Information Technology News.


Intel jumps on the blockchain bandwagon and the Hyperledger

Share on Twitter.

Sponsered ad: Get a Linux Enterprise server with 92 Gigs of RAM, 16 CPUs and 8 TB of storage at our liquidation sale. Only one left in stock.

Sponsered ad: Order the best SMTP service for your business. Guaranteed or your money back.

June 21, 2016

Last week, Microsoft gave the IT community its first details of Project Bletchley, a plan to add blockchain technology into its Azure services with the use of new middleware.

"Project Bletchley is a vision for Microsoft to deliver Blockchain-as-a-Service (BaaS) that is open and flexible for all platforms, partners and customers," said Marley Gray, director of business development and strategy for cloud and enterprise at Microsoft.

Well today, the Linux Foundation's Hyperledger Project can now boast of another big name: Intel.

The project was announced in December 2015 but got its first serious push back in February when IBM also said it's moving its blockchain code into the new initiative.

Now the project has coalesced further, and is on the lookout for even more contributors. A joint proposal between IBM and Digital Assets has now become "Fabric," an incubator-level project under active development but not yet production-ready that the two firms hope will form the foundation code base of Hyperledger.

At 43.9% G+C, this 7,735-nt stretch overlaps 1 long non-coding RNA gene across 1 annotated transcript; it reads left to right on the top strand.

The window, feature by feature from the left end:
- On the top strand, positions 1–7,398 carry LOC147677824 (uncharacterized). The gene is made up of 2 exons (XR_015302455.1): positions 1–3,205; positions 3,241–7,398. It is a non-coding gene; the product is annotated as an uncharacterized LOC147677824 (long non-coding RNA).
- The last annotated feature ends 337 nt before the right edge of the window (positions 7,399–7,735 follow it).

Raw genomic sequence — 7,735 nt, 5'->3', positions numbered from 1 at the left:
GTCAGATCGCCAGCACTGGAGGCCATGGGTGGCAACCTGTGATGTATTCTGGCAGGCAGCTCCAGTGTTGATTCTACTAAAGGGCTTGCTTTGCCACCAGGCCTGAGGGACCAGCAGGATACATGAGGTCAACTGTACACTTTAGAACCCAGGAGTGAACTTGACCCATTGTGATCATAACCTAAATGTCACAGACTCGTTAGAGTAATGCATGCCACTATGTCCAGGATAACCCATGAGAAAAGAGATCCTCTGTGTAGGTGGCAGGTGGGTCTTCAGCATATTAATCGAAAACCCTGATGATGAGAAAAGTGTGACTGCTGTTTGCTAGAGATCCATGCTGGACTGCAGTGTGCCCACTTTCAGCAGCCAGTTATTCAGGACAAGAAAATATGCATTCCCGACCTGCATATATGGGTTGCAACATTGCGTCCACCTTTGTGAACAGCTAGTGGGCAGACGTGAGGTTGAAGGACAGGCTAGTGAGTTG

The aim with Fabric is to let components (the examples given are consensus and membership services) to be plugged in. Application logic dubbed chaincode will be hosted in containers.

Intel has now started building its own blockchain suite-- dubbed "Sawtooth Lake." Again at the incubator level, Sawtooth Lake has a consensus algorithm, called Proof of Elapsed Time (PoET), designed for "large distributed validator populations."

Intel's contribution includes its core code, the PoET validator, developer tools, and simple arcade game demonstrations of the implementation.

While Bitcoin doesn't interest big name vendors as a currency, especially in light of all the bad publicity it was subjected to in the past 2 years, the underlying concept of a blockchain, a distributed and cryptographically tamper-proof, or at least tamper-evident, record of transactions, is attractive to anyone who shifts money around.

However, there's a small problem: the blockchain implementation needs to scale, and it also needs to be secure.

Any new blockchain proposal has to be both willing to accept scrutiny, and able to survive that scrutiny – and, as we've just seen in the recent Ethereum debacle, it would be nice if the blockchain in question demonstrated its security before it starts representing real currency.

Whatever happens with blockchain technology remains interesting, especially now since the big names are starting to pour into it. It looks like this might fly sooner rather than later. We'll keep you posted.

Source: Intel.

Sponsered ad: Get a Linux Enterprise server with 92 Gigs of RAM, 16 CPUs and 8 TB of storage at our liquidation sale. Only one left in stock.

Sponsered ad: Order the best SMTP service for your business. Guaranteed or your money back.

Share on Twitter.

IT News Archives | Site Search | Advertise on IT Direction | Contact | Home

All logos, trade marks or service marks on this site are the property of their respective owners.

Sponsored by Sure Mail™, Avantex and
by Montreal Server Colocation.

       © IT Direction. All rights reserved.